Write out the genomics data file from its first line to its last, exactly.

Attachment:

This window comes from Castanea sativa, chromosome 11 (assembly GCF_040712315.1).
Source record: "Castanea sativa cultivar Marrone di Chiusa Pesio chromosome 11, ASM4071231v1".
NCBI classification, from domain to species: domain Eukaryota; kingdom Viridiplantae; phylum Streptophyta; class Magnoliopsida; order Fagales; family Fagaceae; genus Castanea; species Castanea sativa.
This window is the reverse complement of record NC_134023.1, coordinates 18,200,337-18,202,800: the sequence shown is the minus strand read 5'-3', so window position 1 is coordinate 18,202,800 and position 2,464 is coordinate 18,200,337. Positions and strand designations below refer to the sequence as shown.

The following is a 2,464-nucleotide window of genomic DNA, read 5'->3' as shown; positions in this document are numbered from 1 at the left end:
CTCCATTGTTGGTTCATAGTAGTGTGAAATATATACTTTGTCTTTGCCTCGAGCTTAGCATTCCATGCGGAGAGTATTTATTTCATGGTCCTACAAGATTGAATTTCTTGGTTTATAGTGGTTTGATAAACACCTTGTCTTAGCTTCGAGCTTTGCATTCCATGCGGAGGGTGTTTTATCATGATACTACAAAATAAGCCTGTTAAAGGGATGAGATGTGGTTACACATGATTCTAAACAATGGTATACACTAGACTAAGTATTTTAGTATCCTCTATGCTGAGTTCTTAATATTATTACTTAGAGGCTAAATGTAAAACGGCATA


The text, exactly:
This window comes from Castanea sativa, chromosome 11 (assembly GCF_040712315.1).
Source record: "Castanea sativa cultivar Marrone di Chiusa Pesio chromosome 11, ASM4071231v1".
NCBI classification, from domain to species: domain Eukaryota; kingdom Viridiplantae; phylum Streptophyta; class Magnoliopsida; order Fagales; family Fagaceae; genus Castanea; species Castanea sativa.
This window is the reverse complement of record NC_134023.1, coordinates 18,200,337-18,202,800: the sequence shown is the minus strand read 5'-3', so window position 1 is coordinate 18,202,800 and position 2,464 is coordinate 18,200,337. Positions and strand designations below refer to the sequence as shown.

The following is a 2,464-nucleotide window of genomic DNA, read 5'->3' as shown; positions in this document are numbered from 1 at the left end:
CTCCATTGTTGGTTCATAGTAGTGTGAAATATATACTTTGTCTTTGCCTCGAGCTTAGCATTCCATGCGGAGAGTATTTATTTCATGGTCCTACAAGATTGAATTTCTTGGTTTATAGTGGTTTGATAAACACCTTGTCTTAGCTTCGAGCTTTGCATTCCATGCGGAGGGTGTTTTATCATGATACTACAAAATAAGCCTGTTAAAGGGATGAGATGTGGTTACACATGATTCTAAACAATGGTATACACTAGACTAAGTATTTTAGTATCCTCTATGCTGAGTTCTTAATATTATTACTTAGAGGCTAAATGTAAAACGGCATA